West Nile Virus

(via Center for Disease Control and Prevention)

Illinois' first case this year of West Nile virus in a bird has been confirmed. According to the Illinois Department of Public Health (IDPH) the infected starling was collected by the Monroe County Health Department on June 27 in Waterloo, Ill.

This pattern of detection is part of an annual trend seen by health officials in which the West Nile virus is first detected in mosquitoes, followed by birds, and then, people. No cases have been reported so far this year in humans. However, according to health officials, it is only a matter of time before a person is infected.

(via Flickr/John Tann)

St. Louis County has reported its first probable human case of West Nile Virus.

The victim was a 55-year-old woman from Kirkwood. She’s believed to have contracted the mosquito-transmitted disease early this summer and has since completely recovered.

The Director of Communicable Disease Control at the St. Louis County Department of Health, Dr. Faisal Khan, says most people who are infected with the virus don’t develop any symptoms.

Mild cases experience something like the flu, but about 1 in 150 people will get severely ill.

This year is on track to be the worst ever for West Nile virus in the United States. Here are the latest numbers from the Centers for Disease Control and Prevention:

  • 1,590 reported cases, nearly 500 more than a week ago for a rise of 44 percent.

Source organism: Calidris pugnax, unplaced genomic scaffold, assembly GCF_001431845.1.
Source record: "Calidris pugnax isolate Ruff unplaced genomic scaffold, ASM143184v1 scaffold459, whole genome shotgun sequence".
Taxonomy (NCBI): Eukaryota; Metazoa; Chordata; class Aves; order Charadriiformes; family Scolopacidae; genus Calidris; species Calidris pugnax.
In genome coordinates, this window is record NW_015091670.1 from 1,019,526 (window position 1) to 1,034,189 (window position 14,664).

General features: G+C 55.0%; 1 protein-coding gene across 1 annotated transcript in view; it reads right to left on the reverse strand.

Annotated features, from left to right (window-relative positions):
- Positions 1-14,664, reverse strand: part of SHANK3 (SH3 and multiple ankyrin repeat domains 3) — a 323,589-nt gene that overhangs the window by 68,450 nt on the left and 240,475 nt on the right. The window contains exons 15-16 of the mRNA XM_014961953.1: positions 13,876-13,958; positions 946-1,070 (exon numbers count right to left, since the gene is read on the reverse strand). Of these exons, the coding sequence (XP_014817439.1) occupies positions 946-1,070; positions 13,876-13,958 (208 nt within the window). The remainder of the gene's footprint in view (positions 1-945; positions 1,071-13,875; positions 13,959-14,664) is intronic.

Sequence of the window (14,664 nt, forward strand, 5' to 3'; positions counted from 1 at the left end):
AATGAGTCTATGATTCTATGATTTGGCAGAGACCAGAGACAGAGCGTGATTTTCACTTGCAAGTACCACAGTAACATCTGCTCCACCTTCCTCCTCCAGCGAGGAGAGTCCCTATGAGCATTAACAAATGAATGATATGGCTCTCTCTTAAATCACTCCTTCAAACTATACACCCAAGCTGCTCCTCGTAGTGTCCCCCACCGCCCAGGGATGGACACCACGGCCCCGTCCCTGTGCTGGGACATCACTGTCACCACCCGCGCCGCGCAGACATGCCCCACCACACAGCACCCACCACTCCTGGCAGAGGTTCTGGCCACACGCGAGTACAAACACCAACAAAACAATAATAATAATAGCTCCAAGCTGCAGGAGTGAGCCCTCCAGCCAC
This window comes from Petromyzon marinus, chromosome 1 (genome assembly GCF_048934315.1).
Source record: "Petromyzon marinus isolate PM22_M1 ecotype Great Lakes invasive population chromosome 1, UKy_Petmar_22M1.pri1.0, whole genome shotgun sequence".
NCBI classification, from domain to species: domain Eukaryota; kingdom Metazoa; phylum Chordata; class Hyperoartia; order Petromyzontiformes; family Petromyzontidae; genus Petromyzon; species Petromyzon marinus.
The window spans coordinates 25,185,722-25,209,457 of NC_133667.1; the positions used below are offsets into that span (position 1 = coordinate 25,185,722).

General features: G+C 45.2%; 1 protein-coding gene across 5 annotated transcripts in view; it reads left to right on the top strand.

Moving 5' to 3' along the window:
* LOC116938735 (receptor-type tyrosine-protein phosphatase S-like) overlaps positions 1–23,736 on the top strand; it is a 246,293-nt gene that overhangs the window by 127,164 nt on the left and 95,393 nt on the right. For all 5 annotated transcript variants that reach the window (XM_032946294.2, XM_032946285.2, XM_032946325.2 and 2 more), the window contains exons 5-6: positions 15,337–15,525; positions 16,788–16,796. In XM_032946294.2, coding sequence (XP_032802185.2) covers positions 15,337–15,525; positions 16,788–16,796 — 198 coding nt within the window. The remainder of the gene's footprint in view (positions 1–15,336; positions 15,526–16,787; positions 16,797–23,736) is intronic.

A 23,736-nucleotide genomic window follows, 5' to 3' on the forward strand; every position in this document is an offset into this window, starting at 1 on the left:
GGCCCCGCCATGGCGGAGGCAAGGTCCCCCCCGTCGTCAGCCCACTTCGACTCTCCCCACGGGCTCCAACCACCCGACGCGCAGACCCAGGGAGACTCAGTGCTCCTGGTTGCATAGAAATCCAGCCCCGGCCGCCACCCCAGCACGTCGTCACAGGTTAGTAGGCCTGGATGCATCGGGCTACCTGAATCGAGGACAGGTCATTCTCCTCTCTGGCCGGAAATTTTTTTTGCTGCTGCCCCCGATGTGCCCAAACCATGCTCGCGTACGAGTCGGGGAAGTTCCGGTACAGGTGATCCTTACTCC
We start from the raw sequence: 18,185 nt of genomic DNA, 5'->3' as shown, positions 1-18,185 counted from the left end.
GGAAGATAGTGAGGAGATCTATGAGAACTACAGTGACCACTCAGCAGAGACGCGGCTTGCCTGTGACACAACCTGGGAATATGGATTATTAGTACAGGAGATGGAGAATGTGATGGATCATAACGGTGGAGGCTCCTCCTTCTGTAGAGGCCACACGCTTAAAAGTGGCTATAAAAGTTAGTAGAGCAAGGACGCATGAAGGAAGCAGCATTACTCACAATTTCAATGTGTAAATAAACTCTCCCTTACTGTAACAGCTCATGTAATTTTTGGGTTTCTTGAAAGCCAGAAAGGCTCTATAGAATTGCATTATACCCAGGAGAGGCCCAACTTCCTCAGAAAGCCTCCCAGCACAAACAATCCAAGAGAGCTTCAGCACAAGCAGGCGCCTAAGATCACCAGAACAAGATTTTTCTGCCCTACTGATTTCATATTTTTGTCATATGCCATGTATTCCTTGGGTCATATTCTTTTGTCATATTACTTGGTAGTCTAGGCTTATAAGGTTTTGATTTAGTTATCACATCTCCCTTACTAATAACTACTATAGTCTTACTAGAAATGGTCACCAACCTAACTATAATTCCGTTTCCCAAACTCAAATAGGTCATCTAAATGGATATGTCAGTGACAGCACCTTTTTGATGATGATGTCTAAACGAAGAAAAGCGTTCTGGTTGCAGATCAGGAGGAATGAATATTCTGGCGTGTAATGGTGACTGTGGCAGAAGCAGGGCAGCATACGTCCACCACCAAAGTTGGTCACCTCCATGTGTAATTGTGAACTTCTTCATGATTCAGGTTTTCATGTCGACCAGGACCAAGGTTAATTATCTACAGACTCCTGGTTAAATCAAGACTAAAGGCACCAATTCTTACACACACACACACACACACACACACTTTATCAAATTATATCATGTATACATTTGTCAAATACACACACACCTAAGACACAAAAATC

• 889 cases, or 56 percent, involve severe neurological disease.
  • 66 deaths, compared to 41 last week.
(via Flickr/John Tann)

A big jump in human cases of West Nile Virus in Illinois, Texas and Arkansas is prompting St. Louis County to boost its spraying to combat mosquitoes.

"An extra team of vector control employees will spray strategic areas in the early morning hours this week to reduce the number of breeding adult mosquitoes and knock down any that may be carrying West Nile Virus," Vector Control Operations Manager Drew Hane said. That team is a supplement to evening and overnight spraying efforts.

The county health department is urging residents to take the following steps:

(via Flickr/IndofunkSatish)

Mo. mountain lions are visitors, not natives

The number of mountain lion sightings in the state of Missouri is on the rise, and DNA tests show some of them are visiting from other states.

The Missouri Conservation Department confirmed 14 mountain lion sightings last year – that’s up from a total of 12 in the previous 16 years.

(via Flickr/wild_turkey5300)

Despite cooler weather over the past several days, it's still mosquito season, and that means there's the potential for West Nile Virus cases.

The St. Louis County Department of Health has reported its first suspected human case. A 12-year-old boy from Wellston was briefly hospitalized with West Nile symptoms, though the department says he has returned to normal activities.

The county says there was one human case last year.

(via Flickr/James Jordan)

Two men in Illinois are the first human cases of West Nile virus in the state.

The Illinois Department of Public Health says a Cook County man in his 80s got sick earlier this month. A 30-year-old from south-central Illinois became ill in July. In 2010, the first human case was reported on Aug. 31 - 61 people eventually tested positive.

(via Flickr/John Tann)

The Saint Louis County Health Department has found the first mosquitoes of the season carrying West Nile Virus.

Mosquitoes testing positive for the virus have been found in St. Louis Co. communities including Clayton, Florissant, Hanley Hills, Lemay, Manchester, Mehlville, Richmond Heights.

No human cases have been reported.